According to its explanatory memorandum, the bill does not provide for attribution of liability within a corporate group. However, there is only one express provision in the WRegG stating that an attribution of liability to a parent company is not possible in cases where a subsidiary committed the antitrust offences pursuant to sec. 81 para. 3 lit. a-c ARC (sec. 2 para. 2 s. 2 WRegG). However, if the acts of a convicted person are attributable to several group companies, the exclusion of the respective group companies is possible.

How are registration requirements assessed?

The bill only partially codifies the assessment of the registration requirements. In particular, it does not include express rules as to which authority may assess which registration requirement. According to the explanatory memorandum, it follows from sec. 4 para. 1, sec. 5 para. 1 WRegG that the registration authority is independently and definitively responsible for the assessment and decision of registration.

The transmitted data provided by the relevant (investigative) authorities serves as the sole basis for the assessment of the specific registration requirements. The registration authority only refrains from registering if the transmitted data is clearly wrong (sec. 4 para. 2 WRegG) or if the affected company can prove upon notification that the data is wrong (sec. 5 para. 1 WRegG). If the registration authority nevertheless registers the company, the company can appeal the decision before the Higher Regional Court of Düsseldorf (sec. 11 WRegG).

What are the consequences of being registered?

Contracting authorities and utilities that award concessions are obliged to consult the register before awarding contracts (sec. 6 para. 1 WRegG). This obligation applies to contracting authorities in case of a contract value of at least EUR 30.000. Contracting authorities and utilities that award concessions are obliged to consult the register if the contract value is above the respective EU thresholds. In the case of two-stage procedures (such as the competitive procedure with negotiation or the competitive dialogue), there is no duty but an option to consult the register during the first stage of such procedure. The same is true for contracts with a value below EUR 30,000, or – in case of utilities and concession awards – below the EU thresholds (sec. 6 para. 2 WRegG).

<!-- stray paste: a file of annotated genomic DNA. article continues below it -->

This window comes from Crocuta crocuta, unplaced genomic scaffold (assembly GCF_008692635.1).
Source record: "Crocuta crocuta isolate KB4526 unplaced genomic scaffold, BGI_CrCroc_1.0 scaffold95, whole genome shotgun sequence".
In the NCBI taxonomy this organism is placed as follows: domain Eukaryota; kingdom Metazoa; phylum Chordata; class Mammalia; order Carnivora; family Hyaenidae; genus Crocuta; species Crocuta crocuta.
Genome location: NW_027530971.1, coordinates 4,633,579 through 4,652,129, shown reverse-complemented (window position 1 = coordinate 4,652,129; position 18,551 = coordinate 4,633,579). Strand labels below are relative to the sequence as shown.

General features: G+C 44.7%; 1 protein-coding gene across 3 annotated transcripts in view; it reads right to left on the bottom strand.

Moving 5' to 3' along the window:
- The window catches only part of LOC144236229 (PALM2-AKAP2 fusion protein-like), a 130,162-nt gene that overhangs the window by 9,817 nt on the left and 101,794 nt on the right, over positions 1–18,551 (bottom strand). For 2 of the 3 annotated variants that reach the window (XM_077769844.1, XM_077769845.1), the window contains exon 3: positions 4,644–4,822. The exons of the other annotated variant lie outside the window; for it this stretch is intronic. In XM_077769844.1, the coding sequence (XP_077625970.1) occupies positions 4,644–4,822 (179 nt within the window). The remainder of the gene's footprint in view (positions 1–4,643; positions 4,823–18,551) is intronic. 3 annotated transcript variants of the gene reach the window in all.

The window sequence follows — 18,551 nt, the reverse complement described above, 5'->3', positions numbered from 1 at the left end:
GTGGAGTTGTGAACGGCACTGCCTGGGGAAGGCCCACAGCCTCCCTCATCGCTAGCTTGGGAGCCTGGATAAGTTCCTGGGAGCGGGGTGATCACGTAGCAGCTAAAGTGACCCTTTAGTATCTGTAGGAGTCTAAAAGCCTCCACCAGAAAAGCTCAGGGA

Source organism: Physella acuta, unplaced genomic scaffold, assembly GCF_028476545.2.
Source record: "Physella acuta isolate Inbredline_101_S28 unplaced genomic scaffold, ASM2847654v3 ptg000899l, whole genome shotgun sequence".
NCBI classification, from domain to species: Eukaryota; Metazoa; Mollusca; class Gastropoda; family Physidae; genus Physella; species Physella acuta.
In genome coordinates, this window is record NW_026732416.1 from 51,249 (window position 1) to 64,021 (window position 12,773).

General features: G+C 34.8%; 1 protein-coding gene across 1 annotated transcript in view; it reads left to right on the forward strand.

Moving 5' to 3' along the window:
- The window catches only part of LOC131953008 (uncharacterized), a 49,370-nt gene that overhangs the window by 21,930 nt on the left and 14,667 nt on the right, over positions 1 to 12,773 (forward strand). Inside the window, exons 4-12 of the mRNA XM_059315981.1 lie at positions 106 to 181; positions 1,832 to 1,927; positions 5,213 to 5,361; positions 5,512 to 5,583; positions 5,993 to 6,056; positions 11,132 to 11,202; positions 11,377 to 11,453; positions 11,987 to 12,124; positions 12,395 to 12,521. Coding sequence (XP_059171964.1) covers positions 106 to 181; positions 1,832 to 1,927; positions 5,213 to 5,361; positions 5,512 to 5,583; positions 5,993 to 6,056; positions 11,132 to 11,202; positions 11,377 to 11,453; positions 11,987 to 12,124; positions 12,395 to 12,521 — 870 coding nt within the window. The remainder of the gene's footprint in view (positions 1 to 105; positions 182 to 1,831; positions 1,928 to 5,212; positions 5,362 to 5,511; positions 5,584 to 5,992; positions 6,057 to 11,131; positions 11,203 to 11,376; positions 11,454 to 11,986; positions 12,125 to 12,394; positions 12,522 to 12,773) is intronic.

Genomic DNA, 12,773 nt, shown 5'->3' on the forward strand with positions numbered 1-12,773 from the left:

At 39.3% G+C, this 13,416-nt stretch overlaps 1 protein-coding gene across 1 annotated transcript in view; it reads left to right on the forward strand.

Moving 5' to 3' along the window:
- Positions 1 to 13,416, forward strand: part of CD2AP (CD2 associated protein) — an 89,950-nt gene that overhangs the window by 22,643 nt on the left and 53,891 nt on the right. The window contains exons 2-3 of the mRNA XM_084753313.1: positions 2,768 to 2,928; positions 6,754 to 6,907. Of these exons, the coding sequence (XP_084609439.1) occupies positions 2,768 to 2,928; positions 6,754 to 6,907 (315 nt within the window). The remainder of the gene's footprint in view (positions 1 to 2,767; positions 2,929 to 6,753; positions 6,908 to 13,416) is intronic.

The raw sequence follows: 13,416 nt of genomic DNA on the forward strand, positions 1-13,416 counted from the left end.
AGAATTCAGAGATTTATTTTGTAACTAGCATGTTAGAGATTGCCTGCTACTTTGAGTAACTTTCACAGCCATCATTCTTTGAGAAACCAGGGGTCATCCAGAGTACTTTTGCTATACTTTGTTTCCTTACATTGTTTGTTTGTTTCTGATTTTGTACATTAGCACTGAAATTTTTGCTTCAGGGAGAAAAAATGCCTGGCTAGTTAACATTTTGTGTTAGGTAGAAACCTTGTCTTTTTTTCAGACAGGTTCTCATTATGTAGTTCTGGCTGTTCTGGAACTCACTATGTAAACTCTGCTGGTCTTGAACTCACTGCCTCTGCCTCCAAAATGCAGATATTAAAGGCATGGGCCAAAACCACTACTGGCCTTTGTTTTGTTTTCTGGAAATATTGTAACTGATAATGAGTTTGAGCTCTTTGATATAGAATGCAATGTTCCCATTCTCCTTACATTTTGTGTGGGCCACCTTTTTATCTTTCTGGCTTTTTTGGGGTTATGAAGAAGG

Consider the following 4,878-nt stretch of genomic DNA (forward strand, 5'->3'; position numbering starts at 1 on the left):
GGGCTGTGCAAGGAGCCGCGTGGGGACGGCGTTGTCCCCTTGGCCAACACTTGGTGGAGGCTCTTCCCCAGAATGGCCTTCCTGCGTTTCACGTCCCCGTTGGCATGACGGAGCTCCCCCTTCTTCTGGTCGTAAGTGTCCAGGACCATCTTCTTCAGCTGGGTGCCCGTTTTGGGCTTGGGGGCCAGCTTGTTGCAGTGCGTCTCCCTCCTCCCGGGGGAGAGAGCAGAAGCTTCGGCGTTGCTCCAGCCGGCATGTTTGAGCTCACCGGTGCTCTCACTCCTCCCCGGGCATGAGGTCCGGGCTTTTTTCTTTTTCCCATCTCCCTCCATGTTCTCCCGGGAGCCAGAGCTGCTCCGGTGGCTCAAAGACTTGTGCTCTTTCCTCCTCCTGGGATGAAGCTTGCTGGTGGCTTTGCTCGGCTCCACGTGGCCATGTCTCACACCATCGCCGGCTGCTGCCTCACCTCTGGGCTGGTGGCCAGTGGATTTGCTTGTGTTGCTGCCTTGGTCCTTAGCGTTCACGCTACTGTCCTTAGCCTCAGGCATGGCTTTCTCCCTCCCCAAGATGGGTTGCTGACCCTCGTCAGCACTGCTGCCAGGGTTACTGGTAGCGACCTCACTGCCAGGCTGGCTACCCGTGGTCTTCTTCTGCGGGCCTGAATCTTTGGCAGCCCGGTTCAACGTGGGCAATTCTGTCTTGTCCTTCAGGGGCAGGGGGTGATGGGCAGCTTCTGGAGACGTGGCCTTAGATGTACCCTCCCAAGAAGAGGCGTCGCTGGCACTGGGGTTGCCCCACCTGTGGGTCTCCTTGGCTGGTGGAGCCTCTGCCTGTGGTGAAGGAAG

If Public Procurement Law does not apply because of express exemptions (e.g. in case of in-house contracts, sec. 108 ARC) or a German contracting authority being situated abroad (Auslandsdienststelle) there is no obligation to consult the register. Finally, there is no duty to consult the register for the same company within a two-month period.

During the legislative process, pre-qualification registries are given the possibility to contact the register, if the relevant companies agree (sec. 5 para. 2 s. 2 WRegG).

Even if there are, for example, criminal acts listed in the register, it is still the respective contracting authority’s decision whether to exclude a company from the procurement procedure (sec. 6 para. 5 WRegG). Therefore, the contracting authority has the duty to evaluate at all times whether there are exceptions regarding the mandatory grounds of exclusion. Concerning discretionary grounds of exclusion, the contracting authority has to decide using its discretion. In this context, it should be noted that the facts justifying an entry could not be considered to the disadvantage of the subsequently self-cleaned company after an entry has been deleted (sec. 7 para. 2 WRegG).